Student Forums CMA Part 2 Section E: Investment Decisions E.1. Capital Budgeting Process Question ID: CMA 1278 5.10 (Topic: Capital Budgeting Process)

Question ID: CMA 1278 5.10 (Topic: Capital Budgeting Process)

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  • #209462
    Usama Moosani
    Participant

    The accountant of Ronier, Inc. has prepared an analysis of a proposed capital project using discounted cash flow techniques. One manager has questioned the accuracy of the results because the discount factors employed in the analysis have assumed the cash flows occurred at the end of the year when the cash flows actually occurred uniformly throughout each year. The net present value calculated by the accountant will
    A. Be unusable for actual decision making.
    B. Be slightly overstated.
    C. Be slightly understated but usable.
    D. Not be in error

    Can you elaborate the Solution of this Question as I am unable to understand why will the NPV calculated would be Lower than the one calculated considering the Cash Flows were incurred uniformly throughout the year?

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  • #209474
    Lynn Roden
    HOCK international

    Hi Usama,

    That is due to the time value of money. The present value of money received earlier is greater than the present value of money that is received later. If money is received at the end of the year (later), its present value is less than if it is received throughout the year (earlier).

    So if the money is really received throughout the year but the analysis says it is not received until the end of the year, the analysis will slightly understate the present value of the cash flows.

    Lynn

    #209488
    Usama Moosani
    Participant

    But the Question is askig about the NET PRESENT VALUE and Not the Present Value of Cash Flows. So if the Present Value of Cash Flows is understated, the NPV of Cash Flows would be slightly OVERSTATED.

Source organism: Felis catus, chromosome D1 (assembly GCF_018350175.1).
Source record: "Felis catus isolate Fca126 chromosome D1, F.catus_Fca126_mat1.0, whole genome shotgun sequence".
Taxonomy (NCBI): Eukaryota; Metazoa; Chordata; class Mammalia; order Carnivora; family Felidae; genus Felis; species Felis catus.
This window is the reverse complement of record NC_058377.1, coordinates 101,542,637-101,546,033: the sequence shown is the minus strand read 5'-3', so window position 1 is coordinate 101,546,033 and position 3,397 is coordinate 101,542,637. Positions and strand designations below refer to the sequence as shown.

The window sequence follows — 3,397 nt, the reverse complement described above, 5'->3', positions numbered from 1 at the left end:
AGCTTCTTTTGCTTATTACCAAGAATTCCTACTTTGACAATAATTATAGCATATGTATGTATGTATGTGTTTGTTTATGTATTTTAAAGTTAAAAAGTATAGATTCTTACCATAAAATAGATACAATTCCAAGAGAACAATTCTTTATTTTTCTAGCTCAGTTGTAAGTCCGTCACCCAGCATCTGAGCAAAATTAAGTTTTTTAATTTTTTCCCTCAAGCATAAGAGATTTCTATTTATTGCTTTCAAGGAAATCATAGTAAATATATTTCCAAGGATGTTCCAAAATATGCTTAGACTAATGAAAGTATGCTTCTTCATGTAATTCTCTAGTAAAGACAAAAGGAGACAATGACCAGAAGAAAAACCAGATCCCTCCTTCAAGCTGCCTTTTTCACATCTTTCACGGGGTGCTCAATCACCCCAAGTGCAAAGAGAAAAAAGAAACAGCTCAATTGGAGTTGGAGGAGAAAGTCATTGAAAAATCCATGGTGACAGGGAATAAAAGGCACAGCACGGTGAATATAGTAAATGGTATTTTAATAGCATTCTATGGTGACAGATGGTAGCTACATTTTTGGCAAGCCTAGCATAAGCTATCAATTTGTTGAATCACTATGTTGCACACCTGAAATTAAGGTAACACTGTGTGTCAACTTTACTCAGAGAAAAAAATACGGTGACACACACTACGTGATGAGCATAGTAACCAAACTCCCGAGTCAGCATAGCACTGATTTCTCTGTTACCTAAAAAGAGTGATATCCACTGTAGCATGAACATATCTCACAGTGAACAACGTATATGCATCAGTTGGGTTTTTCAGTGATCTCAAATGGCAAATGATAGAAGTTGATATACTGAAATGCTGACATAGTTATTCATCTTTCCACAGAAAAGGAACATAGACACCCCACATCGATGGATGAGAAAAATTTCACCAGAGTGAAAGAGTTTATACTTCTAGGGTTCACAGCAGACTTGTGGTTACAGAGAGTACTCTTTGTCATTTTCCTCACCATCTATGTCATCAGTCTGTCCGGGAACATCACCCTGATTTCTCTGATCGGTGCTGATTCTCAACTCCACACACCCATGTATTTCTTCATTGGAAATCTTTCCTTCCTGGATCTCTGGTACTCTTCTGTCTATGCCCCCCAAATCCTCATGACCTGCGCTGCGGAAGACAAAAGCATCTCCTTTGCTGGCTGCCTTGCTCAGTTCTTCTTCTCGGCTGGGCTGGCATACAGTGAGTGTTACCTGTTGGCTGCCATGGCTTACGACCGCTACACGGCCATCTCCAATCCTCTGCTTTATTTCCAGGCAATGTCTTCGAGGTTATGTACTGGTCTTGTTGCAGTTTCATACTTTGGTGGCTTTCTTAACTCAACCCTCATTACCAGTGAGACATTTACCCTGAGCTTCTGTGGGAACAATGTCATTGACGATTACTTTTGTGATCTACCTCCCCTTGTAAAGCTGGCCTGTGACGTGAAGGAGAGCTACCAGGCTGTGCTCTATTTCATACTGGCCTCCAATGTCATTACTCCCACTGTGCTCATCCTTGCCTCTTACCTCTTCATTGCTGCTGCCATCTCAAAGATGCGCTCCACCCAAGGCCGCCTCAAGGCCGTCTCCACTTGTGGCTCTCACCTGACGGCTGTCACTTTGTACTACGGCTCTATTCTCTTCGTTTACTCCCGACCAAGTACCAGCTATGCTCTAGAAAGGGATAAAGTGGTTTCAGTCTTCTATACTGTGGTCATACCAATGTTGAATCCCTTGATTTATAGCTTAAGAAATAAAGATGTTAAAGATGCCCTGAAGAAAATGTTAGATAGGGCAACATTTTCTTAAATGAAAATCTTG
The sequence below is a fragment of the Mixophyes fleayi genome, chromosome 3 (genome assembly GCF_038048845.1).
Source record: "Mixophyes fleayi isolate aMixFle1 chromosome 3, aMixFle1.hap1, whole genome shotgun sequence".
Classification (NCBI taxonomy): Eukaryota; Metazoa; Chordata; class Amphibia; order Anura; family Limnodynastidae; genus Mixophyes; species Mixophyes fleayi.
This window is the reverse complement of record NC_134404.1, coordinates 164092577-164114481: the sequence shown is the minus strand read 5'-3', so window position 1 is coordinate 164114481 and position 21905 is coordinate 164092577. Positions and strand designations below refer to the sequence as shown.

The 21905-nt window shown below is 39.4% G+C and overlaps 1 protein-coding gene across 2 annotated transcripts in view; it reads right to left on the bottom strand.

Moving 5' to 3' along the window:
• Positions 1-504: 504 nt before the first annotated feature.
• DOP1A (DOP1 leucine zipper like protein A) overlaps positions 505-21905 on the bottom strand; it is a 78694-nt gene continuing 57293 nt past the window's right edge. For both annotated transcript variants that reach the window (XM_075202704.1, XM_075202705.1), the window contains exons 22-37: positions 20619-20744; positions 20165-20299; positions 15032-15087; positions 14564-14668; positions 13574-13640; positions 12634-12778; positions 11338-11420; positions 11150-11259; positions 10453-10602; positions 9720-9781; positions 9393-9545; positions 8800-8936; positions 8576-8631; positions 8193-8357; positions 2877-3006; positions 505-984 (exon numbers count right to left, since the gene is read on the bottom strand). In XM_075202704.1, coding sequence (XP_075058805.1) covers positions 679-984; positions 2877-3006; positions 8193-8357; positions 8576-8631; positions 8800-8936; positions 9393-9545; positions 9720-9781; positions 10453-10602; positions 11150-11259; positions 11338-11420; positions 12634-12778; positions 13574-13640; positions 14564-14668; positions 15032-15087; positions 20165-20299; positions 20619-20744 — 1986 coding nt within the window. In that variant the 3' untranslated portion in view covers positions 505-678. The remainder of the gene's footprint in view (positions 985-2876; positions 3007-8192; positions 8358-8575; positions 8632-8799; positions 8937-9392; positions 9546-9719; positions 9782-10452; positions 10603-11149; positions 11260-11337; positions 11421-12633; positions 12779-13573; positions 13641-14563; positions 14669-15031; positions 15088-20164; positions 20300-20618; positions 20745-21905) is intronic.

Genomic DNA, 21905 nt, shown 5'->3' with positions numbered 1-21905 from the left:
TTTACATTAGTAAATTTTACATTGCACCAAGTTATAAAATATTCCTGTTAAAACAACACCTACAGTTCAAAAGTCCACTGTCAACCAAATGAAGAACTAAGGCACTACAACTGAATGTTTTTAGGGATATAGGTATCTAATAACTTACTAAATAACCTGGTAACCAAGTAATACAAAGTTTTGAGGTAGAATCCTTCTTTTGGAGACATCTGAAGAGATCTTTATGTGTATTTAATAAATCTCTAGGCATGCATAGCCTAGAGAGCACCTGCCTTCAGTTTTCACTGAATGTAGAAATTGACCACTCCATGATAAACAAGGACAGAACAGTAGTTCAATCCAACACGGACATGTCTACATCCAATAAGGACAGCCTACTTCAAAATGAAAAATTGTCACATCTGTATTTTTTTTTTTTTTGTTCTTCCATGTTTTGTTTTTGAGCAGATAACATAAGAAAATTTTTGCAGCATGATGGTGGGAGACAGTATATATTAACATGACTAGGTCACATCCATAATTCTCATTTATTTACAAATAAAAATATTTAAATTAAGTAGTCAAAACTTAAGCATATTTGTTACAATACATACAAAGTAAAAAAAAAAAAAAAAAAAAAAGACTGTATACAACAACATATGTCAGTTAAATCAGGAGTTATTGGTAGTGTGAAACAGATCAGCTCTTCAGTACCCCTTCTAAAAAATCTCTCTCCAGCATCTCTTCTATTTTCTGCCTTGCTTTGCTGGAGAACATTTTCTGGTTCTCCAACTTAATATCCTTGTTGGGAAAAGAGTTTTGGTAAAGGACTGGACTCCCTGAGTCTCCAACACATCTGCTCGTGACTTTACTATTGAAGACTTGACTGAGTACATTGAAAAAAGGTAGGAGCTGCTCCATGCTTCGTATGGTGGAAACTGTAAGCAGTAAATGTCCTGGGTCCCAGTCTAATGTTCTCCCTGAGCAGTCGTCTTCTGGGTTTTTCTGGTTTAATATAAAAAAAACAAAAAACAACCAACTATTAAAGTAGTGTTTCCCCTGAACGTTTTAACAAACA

• This reply was modified 1 year, 4 months ago by Usama Moosani.
    #209492
    Lynn Roden
    HOCK international

    Hi Usama,

    The net present value is the present value of the cash inflows minus the present value of the cash outflows. Usually, the cash outflows all occur at the very beginning of the project, so the initial cash outflow (the initial investment) is not discounted. If the present value of the cash inflows is understated the net present value of the cash flows (the PV of the cash inflows minus the initial investment) will also be understated.

    For example, let’s say the initial investment is 100,000. And let’s say the present value of the cash outflows, assuming they are all received at the end of each year, is 250,000. So the net present value is 250,000 – 100,000, which equals 150,000.

    If the cash flows are actually received throughout the year, the present value of the cash inflows will be a little higher, so let’s say the actual present value of the cash inflows is 275,000. Now, the net present value is 275,000 – 100,000, or 175,000.

    So when we assumed that the cash inflows were all received at the end of each year when they were actually received throughout the year, the net present value is understated because we calculated it as 150,000 when it was actually 175,000.

    Lynn

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